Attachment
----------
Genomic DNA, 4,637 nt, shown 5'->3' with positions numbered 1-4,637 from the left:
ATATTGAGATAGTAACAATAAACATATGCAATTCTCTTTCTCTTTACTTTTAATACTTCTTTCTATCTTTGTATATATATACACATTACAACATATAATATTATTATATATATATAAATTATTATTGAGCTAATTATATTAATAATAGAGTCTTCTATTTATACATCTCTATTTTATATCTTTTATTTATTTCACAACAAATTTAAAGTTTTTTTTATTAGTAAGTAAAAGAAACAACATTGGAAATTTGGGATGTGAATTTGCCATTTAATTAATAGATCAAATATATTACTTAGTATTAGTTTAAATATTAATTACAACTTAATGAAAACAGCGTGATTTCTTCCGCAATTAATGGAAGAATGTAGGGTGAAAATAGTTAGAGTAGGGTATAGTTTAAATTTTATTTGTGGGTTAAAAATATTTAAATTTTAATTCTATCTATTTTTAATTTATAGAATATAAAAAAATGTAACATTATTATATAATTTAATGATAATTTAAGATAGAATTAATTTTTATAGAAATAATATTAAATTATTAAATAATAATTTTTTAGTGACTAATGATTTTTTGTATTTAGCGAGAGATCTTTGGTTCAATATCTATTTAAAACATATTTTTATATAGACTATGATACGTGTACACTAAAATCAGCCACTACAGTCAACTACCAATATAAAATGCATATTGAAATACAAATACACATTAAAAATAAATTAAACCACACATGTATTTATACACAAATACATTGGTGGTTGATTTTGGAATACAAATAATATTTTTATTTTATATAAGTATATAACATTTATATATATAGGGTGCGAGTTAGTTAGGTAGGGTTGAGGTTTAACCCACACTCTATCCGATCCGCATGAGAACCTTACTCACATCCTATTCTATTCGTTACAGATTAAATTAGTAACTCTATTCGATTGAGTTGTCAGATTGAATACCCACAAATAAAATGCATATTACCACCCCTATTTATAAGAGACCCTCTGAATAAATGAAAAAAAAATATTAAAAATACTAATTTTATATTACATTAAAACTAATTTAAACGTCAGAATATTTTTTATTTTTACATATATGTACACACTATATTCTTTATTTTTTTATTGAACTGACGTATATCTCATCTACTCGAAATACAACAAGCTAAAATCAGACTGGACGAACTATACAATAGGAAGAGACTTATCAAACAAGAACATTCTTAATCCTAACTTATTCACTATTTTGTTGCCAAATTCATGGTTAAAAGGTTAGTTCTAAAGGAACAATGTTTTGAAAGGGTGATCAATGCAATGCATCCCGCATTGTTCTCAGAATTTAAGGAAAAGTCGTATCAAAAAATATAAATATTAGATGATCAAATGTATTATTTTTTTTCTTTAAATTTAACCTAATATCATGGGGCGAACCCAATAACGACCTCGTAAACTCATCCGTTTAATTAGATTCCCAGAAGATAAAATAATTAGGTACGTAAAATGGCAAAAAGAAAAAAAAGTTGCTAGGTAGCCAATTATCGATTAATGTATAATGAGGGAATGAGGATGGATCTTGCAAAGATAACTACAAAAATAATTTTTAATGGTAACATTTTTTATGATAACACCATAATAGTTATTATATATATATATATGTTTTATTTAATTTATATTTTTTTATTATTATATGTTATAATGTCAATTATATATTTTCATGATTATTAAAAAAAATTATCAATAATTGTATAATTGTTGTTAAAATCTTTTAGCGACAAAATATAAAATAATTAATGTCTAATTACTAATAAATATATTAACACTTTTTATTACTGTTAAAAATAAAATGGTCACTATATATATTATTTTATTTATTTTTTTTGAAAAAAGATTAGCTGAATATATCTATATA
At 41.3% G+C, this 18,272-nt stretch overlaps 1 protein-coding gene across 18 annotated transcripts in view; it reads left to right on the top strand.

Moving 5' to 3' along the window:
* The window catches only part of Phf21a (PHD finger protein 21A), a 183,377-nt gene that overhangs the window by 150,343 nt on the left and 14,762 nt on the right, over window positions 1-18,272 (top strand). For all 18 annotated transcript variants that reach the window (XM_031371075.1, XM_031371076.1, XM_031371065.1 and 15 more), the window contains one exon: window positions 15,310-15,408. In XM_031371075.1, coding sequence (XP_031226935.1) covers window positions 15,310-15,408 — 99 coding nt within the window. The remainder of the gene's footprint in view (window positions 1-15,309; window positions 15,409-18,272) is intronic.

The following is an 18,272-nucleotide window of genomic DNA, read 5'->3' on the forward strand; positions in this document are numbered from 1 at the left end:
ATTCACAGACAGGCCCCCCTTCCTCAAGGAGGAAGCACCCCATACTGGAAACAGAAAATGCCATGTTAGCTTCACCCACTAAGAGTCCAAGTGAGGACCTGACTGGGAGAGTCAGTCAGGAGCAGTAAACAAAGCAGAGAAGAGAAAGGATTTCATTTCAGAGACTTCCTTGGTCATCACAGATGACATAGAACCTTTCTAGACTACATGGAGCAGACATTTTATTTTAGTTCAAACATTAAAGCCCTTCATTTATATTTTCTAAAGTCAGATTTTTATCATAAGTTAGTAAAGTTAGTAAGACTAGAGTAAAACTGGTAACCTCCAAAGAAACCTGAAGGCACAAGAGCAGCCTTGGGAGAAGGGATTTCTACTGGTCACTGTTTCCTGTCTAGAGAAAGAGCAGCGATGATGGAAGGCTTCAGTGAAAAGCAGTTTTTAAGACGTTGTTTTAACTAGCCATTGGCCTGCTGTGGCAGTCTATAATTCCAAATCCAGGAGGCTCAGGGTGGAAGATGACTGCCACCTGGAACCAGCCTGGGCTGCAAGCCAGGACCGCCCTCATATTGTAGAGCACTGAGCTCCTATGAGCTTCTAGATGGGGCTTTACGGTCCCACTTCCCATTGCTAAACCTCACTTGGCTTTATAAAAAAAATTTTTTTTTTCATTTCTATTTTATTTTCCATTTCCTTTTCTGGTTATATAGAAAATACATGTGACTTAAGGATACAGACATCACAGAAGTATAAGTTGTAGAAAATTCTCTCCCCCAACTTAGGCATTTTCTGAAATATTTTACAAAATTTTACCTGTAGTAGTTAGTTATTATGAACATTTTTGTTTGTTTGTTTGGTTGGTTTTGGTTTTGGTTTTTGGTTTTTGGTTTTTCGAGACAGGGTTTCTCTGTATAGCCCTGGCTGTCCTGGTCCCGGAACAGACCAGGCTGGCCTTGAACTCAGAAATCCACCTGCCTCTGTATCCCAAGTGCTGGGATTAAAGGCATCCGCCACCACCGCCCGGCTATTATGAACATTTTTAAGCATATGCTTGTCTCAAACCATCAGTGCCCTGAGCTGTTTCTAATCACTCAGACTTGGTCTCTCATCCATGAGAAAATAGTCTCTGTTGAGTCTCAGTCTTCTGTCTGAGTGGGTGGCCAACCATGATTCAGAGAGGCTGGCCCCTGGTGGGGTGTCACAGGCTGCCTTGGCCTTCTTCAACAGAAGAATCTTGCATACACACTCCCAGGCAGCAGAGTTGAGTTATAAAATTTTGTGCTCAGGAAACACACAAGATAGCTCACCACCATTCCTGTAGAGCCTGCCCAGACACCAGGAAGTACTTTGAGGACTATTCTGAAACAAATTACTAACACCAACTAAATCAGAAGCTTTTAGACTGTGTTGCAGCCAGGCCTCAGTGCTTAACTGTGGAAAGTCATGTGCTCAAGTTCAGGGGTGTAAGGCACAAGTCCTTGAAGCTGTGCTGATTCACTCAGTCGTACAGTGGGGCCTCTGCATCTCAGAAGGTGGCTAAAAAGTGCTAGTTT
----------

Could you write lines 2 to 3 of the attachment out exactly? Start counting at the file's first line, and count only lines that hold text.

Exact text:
ATATTGAGATAGTAACAATAAACATATGCAATTCTCTTTCTCTTTACTTTTAATACTTCTTTCTATCTTTGTATATATATACACATTACAACATATAATATTATTATATATATATAAATTATTATTGAGCTAATTATATTAATAATAGAGTCTTCTATTTATACATCTCTATTTTATATCTTTTATTTATTTCACAACAAATTTAAAGTTTTTTTTATTAGTAAGTAAAAGAAACAACATTGGAAATTTGGGATGTGAATTTGCCATTTAATTAATAGATCAAATATATTACTTAGTATTAGTTTAAATATTAATTACAACTTAATGAAAACAGCGTGATTTCTTCCGCAATTAATGGAAGAATGTAGGGTGAAAATAGTTAGAGTAGGGTATAGTTTAAATTTTATTTGTGGGTTAAAAATATTTAAATTTTAATTCTATCTATTTTTAATTTATAGAATATAAAAAAATGTAACATTATTATATAATTTAATGATAATTTAAGATAGAATTAATTTTTATAGAAATAATATTAAATTATTAAATAATAATTTTTTAGTGACTAATGATTTTTTGTATTTAGCGAGAGATCTTTGGTTCAATATCTATTTAAAACATATTTTTATATAGACTATGATACGTGTACACTAAAATCAGCCACTACAGTCAACTACCAATATAAAATGCATATTGAAATACAAATACACATTAAAAATAAATTAAACCACACATGTATTTATACACAAATACATTGGTGGTTGATTTTGGAATACAAATAATATTTTTATTTTATATAAGTATATAACATTTATATATATAGGGTGCGAGTTAGTTAGGTAGGGTTGAGGTTTAACCCACACTCTATCCGATCCGCATGAGAACCTTACTCACATCCTATTCTATTCGTTACAGATTAAATTAGTAACTCTATTCGATTGAGTTGTCAGATTGAATACCCACAAATAAAATGCATATTACCACCCCTATTTATAAGAGACCCTCTGAATAAATGAAAAAAAAATATTAAAAATACTAATTTTATATTACATTAAAACTAATTTAAACGTCAGAATATTTTTTATTTTTACATATATGTACACACTATATTCTTTATTTTTTTATTGAACTGACGTATATCTCATCTACTCGAAATACAACAAGCTAAAATCAGACTGGACGAACTATACAATAGGAAGAGACTTATCAAACAAGAACATTCTTAATCCTAACTTATTCACTATTTTGTTGCCAAATTCATGGTTAAAAGGTTAGTTCTAAAGGAACAATGTTTTGAAAGGGTGATCAATGCAATGCATCCCGCATTGTTCTCAGAATTTAAGGAAAAGTCGTATCAAAAAATATAAATATTAGATGATCAAATGTATTATTTTTTTTCTTTAAATTTAACCTAATATCATGGGGCGAACCCAATAACGACCTCGTAAACTCATCCGTTTAATTAGATTCCCAGAAGATAAAATAATTAGGTACGTAAAATGGCAAAAAGAAAAAAAAGTTGCTAGGTAGCCAATTATCGATTAATGTATAATGAGGGAATGAGGATGGATCTTGCAAAGATAACTACAAAAATAATTTTTAATGGTAACATTTTTTATGATAACACCATAATAGTTATTATATATATATATATGTTTTATTTAATTTATATTTTTTTATTATTATATGTTATAATGTCAATTATATATTTTCATGATTATTAAAAAAAATTATCAATAATTGTATAATTGTTGTTAAAATCTTTTAGCGACAAAATATAAAATAATTAATGTCTAATTACTAATAAATATATTAACACTTTTTATTACTGTTAAAAATAAAATGGTCACTATATATATTATTTTATTTATTTTTTTTGAAAAAAGATTAGCTGAATATATCTATATA
At 41.3% G+C, this 18,272-nt stretch overlaps 1 protein-coding gene across 18 annotated transcripts in view; it reads left to right on the top strand.